01.07.2019

Industry data forecasts are key tools for businesses to plan, strategize and define the appropriate actions in anticipation of market growth or downturn. However, even when defined carefully, based on solid historical data, forecasts provide educated estimations or scenarios which provide managers additional knowledge to determine potential outcomes. Predictions should always be considered with care, coupled with qualitative feedback and trends from the market.

The DuckerFrontier Approach

DuckerFrontier traditionally utilizes Euroconstruct forecasts as a basis for our projections for material and/or system use in Europe. This source has been found to provide the level of detail DuckerFrontier appreciates (e.g., overall activity, segmentation by building type, new construction and renovation) for 19 countries with a common methodology and long history of expertise.

EU  Construction DataInitial post-Covid-19 projections were first available in June, and DuckerFrontier felt these predictions were pessimistic as an outlook for the remainder of 2020. Over the summer, DuckerFrontier met with key material construction participants who indicated a more optimistic view than that of Euroconstruct. The most recent updated August forecasts provide a more optimistic view – yet not quite matching some of our clients’ experience in various countries with actual sales better than expected.

DuckerFrontier is in no way underplaying the reality of the crisis, rather highlighting the necessity to – in addition to using solid forecast sources – listen to the signs coming from the value chain (i.e., suppliers, customers, partners, end-consumers) that usually indicate market signals of what is going to be accelerated in the future, especially during times of crisis.

Unanticipated Situations Can Bring New Opportunities

During the past several decades, DuckerFrontier has observed that crises became accelerators of evolution rather than generators of new trends in the building industry; a crisis typically accelerates existing evolutions that had already started in the past.

This understanding leads us to a better anticipation of what can be anticipated in the building industry after Covid-19. For example, the increasing trend of working from home initially created some fear of a strong decline in demand for non-residential buildings, particularly offices. Based on experience, evolutions that were already in place pre-Covid-19, have been boosted by the crisis and now becoming priorities.

Stronger Work Environments Viewed as Welcoming for Employee Return

In the non-residential segment, health, well-being and comfort have become key priorities for working space users and, therefore, building owners. Employers need to attract their employees to the office to maintain direct interactions and a strong working environment. Working at the office may become synonymous of specific events: team meetings, brainstorming, sales events, etc. thus creating the need for more inviting spaces. Building occupants (and soon, investors) see the value in their well-being: larger spaces, increased/better air quality including windows that open and balcony spaces, daylight, plants, contactless technologies for doors, lights and elevators, and more.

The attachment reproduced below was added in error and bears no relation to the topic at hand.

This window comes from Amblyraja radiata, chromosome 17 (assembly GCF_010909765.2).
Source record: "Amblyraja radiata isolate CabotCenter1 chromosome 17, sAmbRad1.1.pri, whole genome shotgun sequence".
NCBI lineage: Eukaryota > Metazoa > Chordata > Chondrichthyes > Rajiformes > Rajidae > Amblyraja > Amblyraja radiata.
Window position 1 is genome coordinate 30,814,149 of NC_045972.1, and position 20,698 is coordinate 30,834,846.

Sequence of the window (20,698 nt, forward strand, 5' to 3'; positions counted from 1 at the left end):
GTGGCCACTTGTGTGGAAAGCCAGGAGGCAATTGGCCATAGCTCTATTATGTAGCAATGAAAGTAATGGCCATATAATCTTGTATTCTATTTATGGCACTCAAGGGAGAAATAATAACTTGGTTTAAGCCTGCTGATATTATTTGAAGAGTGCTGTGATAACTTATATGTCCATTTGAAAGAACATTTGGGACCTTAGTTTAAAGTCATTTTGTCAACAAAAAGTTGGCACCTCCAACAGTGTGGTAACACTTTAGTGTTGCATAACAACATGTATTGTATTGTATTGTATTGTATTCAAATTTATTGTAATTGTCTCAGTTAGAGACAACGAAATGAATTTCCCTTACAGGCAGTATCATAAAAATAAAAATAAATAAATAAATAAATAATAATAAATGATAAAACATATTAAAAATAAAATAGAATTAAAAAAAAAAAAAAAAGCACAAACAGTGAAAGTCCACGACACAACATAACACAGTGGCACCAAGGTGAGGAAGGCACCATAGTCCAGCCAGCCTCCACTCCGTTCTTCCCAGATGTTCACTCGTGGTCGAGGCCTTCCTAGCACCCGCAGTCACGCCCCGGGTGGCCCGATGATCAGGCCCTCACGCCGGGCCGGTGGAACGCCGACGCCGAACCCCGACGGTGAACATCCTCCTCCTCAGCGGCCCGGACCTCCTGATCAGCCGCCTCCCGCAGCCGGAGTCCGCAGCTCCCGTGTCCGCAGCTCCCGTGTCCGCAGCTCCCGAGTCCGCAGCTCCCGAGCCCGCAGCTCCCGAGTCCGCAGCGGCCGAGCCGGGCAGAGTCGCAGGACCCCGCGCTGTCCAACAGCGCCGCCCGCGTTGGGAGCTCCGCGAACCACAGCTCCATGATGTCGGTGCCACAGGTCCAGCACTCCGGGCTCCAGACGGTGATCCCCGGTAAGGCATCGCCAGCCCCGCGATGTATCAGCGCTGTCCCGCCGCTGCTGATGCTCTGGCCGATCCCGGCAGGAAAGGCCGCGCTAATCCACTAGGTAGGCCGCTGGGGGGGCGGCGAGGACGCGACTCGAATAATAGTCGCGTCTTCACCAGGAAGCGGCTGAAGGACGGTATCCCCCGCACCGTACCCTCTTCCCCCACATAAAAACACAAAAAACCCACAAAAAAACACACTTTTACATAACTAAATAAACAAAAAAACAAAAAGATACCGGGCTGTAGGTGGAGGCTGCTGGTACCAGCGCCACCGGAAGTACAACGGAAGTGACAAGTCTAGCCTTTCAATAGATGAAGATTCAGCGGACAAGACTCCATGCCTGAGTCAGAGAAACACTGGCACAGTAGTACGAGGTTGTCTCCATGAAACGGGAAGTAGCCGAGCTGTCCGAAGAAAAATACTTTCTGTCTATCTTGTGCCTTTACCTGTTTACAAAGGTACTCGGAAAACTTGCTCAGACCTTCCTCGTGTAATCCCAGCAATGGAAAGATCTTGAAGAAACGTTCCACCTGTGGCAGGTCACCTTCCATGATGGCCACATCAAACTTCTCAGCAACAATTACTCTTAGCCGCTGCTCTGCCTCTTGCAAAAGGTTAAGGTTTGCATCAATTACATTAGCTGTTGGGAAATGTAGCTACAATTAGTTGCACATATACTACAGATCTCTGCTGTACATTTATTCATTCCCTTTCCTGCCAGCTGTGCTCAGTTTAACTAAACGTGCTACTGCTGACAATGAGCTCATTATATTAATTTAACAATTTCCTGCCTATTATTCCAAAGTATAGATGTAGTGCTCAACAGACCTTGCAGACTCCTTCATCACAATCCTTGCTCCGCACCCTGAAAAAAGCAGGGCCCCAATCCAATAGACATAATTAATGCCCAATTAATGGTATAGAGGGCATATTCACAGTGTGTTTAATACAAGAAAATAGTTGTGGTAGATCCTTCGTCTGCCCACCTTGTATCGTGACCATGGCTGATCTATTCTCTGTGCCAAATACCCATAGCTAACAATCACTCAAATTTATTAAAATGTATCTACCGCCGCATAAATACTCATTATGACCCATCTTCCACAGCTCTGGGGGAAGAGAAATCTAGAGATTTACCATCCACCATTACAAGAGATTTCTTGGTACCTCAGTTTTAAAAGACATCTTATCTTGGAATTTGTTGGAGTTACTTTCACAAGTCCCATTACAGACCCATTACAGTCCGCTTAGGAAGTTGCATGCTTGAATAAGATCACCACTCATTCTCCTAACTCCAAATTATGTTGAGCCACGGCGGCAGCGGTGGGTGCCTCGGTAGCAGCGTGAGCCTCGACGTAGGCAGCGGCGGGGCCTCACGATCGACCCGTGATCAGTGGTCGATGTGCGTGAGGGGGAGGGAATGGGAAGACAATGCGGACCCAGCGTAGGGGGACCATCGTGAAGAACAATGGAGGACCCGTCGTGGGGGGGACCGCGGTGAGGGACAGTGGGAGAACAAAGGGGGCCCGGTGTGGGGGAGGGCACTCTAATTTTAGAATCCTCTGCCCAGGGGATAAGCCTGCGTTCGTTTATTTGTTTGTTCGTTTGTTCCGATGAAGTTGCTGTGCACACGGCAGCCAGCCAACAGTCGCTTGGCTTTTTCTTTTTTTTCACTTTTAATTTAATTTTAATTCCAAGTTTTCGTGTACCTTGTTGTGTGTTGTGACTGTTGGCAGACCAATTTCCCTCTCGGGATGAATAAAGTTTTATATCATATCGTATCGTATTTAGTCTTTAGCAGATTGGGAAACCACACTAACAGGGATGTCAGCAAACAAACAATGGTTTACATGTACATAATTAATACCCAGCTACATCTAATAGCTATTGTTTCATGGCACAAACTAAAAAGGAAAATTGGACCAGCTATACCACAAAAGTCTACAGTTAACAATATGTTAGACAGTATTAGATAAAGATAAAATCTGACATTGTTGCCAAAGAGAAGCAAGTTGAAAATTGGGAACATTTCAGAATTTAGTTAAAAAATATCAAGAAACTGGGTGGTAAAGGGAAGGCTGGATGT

An individual’s home has become an extension of their office, but the office now becoming an extension of the home – workspaces must provide a high degree of comfort and inspiration. This trend is fully supported by the mindset of the new generation of employees who pay much more attention to their environment than the previous generation; a mindset evolution that support the changes started before the and boosted as a result of the Covid-19 pandemic.

Building sector crises, such as Covid-19, also typically results in the ‘natural selection’ of buildings. High performing buildings will strongly benefit from the change in demand by employees described above, average quality buildings will require renovation, and the older non-attractive buildings will fall behind – becoming stranded assets.

In the end, DuckerFrontier utilizes third-party forecasts as one piece of a bigger puzzle when determining future forecasts within any given industry. Our company relies on both secondary and primary research, triangulated with added internal experience and databases, to provide the best recommendations to our clients. DuckerFrontier sees the Covid-19 crisis as a generator of many opportunities in the building sector. The potential limitations of business growth will not come from demand itself, rather from the supplier’s ability to move with agility despite the reduced capabilities generated during the quarantine.

DuckerFrontier’s Building and Construction team continues to follow and analyze the key trends and impacting the industry, both during and post Covid-19 disruptions. Visit our Covid-19 Resource Hub for the latest insights and implications for global business, or contact us to connect with a team member.